They are now proposing to introduce "traffic calming" on the Railway Path, in association with the current proposals to redevelop the Chocolate Factory at Greenbank. Followers of this blog will know well enough the long-running sorry saga of the Chocolate Factory and George Ferguson's attempt to squeeze a narrow terrace of housing onto the bank of the Railway Path under the guise of "cycle houses" and the clandestine land deal hatched between Ferguson and planning boss David Bishop.
The houses are proposed to open onto the Path with individual accesses so implicitly making claim to the Path as their communal "front garden", so cunningly avoiding the developer having to provide the land for this. But of course this sets up conflict between residents who will view the space in front of their houses as their "front garden" where their children can play and cyclists who view the Path as a relatively fast commuter route.
Having planned to set up the conflict in the first place the Council now seek a way to resolve it, hence "traffic calming" on the Railway Path. According to the report to Wednesday's Development Control Committee " ... the applicant (Squarepeg) has offered £130,000.00 for traffic calming on the surrounding streets and railway path.
The Parks Services Manager has more to say on the issue
"We would like to see a creative design for the length of the path affected by the development, so that it is treated as shared space so that visitors can be encouraged to stop, picnic etc, but also most importantly to calm cyclist speeds. There are ways that this can be achieved without imposing an urban feel and losing the intrinsic naturalness of the path experience....."So our Cycling City think they "have capacity" to traffic calm the Railway Path. Is this the same Cycling City who cannot organise basic maintenance without causing serious injuries to cyclists, the same Cycling City who cannot design a cycle path without creating blind corners (Clay Bottom) that cause serious injuries to cyclists, the same Cycling City who cannot resolve security issues that result in violent attacks on cyclists, the same Cycling City who still harbour ambitions to turn the whole Path into a concrete track for buses? Yes, the very same.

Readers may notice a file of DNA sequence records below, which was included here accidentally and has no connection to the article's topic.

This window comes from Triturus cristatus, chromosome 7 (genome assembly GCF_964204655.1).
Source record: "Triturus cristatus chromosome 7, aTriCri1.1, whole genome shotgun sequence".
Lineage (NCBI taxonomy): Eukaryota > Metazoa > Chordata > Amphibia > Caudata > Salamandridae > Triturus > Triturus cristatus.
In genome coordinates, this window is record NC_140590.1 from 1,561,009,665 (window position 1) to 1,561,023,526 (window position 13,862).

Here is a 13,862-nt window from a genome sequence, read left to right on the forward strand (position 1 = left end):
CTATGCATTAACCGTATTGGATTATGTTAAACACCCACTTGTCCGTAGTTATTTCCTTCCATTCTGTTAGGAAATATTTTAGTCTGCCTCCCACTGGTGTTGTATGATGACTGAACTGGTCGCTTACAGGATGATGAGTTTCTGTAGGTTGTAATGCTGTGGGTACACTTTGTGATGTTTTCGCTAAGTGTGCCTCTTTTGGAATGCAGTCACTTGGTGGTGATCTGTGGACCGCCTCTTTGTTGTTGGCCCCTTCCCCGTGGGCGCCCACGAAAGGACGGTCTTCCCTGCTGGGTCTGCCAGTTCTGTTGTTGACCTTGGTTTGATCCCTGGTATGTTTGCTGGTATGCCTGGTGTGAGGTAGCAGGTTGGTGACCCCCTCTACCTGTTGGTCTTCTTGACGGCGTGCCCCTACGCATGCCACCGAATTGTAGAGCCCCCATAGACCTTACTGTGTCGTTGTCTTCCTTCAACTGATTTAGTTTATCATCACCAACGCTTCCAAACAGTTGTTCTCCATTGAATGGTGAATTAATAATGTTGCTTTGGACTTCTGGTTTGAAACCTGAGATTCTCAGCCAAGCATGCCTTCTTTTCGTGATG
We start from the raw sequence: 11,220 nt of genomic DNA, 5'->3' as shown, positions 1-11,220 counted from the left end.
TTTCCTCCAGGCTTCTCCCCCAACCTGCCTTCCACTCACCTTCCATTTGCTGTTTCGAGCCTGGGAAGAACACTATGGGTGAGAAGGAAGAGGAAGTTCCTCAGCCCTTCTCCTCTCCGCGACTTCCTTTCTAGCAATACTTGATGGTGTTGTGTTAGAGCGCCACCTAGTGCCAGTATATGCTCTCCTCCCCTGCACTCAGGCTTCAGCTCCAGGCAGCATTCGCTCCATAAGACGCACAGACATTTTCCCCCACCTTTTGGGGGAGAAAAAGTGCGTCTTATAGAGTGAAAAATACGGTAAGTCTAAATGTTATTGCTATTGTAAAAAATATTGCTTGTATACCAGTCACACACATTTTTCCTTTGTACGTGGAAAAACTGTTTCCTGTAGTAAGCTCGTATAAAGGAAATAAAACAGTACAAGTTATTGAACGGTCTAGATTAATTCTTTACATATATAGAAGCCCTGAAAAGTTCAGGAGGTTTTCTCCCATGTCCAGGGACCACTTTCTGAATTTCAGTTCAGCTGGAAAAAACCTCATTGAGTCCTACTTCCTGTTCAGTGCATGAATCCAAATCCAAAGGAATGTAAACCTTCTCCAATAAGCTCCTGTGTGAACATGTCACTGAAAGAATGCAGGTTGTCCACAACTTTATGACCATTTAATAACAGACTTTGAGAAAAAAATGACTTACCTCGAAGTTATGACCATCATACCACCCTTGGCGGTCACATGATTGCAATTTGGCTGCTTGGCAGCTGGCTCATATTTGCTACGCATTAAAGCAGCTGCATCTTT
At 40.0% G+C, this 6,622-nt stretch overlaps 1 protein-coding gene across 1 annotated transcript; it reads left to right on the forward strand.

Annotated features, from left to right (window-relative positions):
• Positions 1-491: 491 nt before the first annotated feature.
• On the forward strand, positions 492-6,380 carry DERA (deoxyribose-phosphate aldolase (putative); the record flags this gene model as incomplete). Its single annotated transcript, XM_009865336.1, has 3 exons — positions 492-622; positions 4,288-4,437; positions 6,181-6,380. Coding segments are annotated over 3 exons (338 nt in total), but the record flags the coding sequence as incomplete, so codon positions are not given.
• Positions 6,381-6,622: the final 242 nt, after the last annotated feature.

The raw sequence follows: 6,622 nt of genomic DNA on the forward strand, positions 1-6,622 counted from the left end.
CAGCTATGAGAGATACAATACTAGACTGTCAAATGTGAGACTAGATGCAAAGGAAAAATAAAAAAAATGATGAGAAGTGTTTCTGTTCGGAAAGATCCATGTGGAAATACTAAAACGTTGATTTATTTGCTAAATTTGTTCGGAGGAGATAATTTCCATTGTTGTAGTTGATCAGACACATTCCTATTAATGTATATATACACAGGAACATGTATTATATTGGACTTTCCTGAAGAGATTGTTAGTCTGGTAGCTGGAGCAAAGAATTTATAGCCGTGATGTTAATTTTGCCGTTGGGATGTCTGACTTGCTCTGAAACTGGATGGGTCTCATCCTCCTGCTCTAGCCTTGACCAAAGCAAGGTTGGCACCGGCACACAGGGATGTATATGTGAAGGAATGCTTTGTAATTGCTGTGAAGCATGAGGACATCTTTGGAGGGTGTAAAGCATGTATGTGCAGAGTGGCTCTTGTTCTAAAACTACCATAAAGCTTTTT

"I am comfortable in taking forward plans to calm cycling speeds along the railway path and to manage this as any capital project in a park – including public consultation and capital delivery. We have capacity to do this.”
Those of us who have the misfortune to live in the real world rather than the Cycling City Corporate Fantasy World may recall the disastrous consequences of previous attempts to "traffic calm" the railway Path in the Kingswood area in the 1990s. Illegal speed humps, bollards and chicanes were all tried and several cyclists were injured as a result, resulting in successful damages claims being brought against Kingswood Borough Council (although there was no significant impact on speeds). Most of these ill-conceived attempts at traffic calming have since been removed.
Were the Railway Path a road the average speeds recorded would not be considered sufficiently high to justify any traffic calming at all, even if a 20 mph speed limit were to be adopted. Yet the Path is not designated a public highway and users do not enjoy the protection of Department for Transport regulations. So incompetent officers are free to experiment with half-baked notions of what might "calm" cyclists, putting our lives at risk.